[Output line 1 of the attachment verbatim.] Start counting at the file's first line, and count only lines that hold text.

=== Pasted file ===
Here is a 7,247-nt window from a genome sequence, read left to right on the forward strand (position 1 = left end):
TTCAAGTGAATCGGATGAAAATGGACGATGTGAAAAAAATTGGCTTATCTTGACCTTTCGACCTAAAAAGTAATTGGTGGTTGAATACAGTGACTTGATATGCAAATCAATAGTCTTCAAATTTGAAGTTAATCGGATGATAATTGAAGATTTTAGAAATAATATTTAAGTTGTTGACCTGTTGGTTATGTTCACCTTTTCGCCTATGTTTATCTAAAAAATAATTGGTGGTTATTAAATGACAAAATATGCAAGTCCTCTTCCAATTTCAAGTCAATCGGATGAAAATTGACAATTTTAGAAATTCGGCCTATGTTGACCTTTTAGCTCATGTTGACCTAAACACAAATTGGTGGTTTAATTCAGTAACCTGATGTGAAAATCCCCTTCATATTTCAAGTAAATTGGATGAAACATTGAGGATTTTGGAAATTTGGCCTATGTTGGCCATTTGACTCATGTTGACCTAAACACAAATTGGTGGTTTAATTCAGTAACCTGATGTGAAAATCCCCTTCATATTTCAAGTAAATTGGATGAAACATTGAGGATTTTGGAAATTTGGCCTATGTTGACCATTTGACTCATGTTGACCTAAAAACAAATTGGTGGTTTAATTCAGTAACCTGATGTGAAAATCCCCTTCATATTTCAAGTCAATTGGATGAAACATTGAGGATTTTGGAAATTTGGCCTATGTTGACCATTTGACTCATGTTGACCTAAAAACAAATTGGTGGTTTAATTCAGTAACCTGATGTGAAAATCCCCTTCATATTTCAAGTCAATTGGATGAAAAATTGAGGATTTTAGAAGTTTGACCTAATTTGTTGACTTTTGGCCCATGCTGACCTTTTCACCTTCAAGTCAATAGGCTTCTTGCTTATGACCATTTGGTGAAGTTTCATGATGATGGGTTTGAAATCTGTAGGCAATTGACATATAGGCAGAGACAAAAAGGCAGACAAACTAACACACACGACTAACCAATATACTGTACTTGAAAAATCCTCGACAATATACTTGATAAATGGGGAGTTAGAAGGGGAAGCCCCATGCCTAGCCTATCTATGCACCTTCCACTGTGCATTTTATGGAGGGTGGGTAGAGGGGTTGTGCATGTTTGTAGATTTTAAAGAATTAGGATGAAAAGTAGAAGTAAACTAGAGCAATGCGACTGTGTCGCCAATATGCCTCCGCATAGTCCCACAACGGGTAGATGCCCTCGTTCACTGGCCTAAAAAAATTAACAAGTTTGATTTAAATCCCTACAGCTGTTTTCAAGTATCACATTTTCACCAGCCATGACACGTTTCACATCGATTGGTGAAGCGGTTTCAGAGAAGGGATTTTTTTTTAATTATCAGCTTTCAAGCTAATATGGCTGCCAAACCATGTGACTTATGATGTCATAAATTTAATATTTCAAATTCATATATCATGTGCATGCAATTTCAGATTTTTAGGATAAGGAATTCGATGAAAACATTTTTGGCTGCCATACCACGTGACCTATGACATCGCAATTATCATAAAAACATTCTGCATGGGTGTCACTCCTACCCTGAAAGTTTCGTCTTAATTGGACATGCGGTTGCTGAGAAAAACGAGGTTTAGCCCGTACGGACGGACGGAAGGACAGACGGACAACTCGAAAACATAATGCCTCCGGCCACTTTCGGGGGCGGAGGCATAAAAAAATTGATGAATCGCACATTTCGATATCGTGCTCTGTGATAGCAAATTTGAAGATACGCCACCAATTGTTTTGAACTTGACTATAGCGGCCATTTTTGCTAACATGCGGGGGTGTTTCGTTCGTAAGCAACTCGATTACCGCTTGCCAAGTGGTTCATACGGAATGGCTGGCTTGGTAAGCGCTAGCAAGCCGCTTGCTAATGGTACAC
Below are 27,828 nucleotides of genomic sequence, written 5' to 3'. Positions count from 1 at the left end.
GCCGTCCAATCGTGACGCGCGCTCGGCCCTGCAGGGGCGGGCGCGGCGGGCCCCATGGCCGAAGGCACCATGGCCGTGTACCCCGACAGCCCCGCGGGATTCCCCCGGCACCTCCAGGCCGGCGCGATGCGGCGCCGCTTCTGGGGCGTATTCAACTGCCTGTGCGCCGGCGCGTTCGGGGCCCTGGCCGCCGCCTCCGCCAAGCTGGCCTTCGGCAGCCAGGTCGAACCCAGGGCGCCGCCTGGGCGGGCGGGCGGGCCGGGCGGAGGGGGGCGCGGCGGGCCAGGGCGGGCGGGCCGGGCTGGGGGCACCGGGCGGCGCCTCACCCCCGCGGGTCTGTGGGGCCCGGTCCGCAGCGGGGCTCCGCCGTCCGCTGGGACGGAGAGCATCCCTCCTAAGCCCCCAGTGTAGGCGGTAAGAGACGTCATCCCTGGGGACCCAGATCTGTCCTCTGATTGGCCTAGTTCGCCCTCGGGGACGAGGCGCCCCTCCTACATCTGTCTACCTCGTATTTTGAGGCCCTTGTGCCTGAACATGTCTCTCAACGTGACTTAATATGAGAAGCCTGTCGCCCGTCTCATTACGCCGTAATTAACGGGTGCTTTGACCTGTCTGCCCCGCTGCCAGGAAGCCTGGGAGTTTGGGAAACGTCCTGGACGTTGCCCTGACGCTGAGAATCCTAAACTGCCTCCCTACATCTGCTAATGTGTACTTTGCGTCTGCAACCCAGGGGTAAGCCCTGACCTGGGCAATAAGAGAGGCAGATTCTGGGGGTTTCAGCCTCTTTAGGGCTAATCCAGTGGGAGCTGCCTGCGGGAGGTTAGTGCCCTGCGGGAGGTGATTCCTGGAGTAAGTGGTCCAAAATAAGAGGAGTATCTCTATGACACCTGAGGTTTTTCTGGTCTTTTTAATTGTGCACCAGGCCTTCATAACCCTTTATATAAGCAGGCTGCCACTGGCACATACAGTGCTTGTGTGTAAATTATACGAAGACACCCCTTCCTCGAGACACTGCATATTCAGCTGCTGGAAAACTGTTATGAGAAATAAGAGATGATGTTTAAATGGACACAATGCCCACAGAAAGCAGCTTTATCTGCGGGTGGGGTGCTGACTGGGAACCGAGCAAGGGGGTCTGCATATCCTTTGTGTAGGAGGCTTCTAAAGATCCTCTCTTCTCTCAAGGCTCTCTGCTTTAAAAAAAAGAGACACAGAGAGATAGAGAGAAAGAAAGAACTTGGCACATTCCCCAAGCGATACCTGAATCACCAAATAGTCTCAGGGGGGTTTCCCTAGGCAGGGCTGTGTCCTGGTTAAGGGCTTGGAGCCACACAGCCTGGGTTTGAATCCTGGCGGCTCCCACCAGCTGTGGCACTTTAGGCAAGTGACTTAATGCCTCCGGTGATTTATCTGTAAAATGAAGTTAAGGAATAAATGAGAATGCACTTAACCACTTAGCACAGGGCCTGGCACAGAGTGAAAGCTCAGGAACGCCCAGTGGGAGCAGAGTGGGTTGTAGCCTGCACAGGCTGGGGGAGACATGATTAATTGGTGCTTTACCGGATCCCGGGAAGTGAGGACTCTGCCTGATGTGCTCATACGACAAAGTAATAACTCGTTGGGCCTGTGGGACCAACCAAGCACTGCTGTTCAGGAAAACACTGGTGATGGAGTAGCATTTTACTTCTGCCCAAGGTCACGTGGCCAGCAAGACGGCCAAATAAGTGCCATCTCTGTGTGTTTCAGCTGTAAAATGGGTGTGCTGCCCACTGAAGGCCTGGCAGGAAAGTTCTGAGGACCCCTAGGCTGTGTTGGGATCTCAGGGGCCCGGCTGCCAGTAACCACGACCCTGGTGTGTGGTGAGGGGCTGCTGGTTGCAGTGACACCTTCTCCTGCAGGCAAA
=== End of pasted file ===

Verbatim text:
Here is a 7,247-nt window from a genome sequence, read left to right on the forward strand (position 1 = left end):